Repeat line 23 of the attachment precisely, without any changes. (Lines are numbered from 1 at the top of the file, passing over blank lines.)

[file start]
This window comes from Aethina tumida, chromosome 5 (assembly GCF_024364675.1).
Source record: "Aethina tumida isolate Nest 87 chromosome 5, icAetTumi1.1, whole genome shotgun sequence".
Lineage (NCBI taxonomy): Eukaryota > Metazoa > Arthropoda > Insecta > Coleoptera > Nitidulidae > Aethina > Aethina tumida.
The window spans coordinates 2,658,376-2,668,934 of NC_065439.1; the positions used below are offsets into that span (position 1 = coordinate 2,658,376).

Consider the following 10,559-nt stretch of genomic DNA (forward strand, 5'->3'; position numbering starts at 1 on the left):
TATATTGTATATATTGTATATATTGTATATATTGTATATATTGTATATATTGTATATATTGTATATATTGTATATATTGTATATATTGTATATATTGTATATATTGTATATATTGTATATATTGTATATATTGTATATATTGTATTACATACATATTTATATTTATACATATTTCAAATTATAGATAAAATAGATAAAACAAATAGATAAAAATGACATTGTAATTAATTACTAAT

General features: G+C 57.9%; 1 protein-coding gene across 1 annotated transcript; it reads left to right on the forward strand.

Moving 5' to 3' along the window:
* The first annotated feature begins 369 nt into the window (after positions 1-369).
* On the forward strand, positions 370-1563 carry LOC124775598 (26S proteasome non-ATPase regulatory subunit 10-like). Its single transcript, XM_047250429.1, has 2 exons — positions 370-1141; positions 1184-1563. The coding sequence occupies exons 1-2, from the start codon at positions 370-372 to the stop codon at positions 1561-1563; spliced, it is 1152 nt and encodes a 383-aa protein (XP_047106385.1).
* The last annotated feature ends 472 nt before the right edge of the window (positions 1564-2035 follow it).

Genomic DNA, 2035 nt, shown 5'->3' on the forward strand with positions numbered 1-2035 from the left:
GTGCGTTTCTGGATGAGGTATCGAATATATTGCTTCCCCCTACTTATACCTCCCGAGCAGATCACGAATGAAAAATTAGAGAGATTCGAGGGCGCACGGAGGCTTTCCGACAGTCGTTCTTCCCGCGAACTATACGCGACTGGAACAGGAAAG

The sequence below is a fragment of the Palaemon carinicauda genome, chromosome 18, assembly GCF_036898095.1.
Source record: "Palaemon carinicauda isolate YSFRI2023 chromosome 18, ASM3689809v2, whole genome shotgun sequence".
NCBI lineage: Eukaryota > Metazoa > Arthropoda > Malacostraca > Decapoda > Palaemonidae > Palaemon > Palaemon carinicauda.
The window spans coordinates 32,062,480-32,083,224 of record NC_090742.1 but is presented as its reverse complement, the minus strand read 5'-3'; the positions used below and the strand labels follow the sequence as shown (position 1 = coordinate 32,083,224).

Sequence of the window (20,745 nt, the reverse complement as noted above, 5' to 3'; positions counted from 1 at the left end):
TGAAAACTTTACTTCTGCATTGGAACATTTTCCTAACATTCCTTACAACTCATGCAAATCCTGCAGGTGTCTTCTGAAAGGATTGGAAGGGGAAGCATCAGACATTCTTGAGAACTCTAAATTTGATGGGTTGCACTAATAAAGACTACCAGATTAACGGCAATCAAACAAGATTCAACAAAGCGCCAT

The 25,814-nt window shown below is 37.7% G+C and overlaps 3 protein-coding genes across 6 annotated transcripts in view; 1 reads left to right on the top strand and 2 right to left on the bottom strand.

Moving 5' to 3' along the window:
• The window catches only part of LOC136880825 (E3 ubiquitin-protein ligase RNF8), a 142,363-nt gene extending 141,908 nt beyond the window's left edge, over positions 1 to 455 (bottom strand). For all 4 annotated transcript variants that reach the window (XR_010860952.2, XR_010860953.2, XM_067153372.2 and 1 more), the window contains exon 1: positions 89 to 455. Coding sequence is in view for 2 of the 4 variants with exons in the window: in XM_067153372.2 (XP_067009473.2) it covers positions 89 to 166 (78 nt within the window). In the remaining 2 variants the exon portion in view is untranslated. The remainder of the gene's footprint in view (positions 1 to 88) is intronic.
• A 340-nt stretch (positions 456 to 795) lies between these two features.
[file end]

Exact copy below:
• A 340-nt stretch (positions 456 to 795) lies between these two features.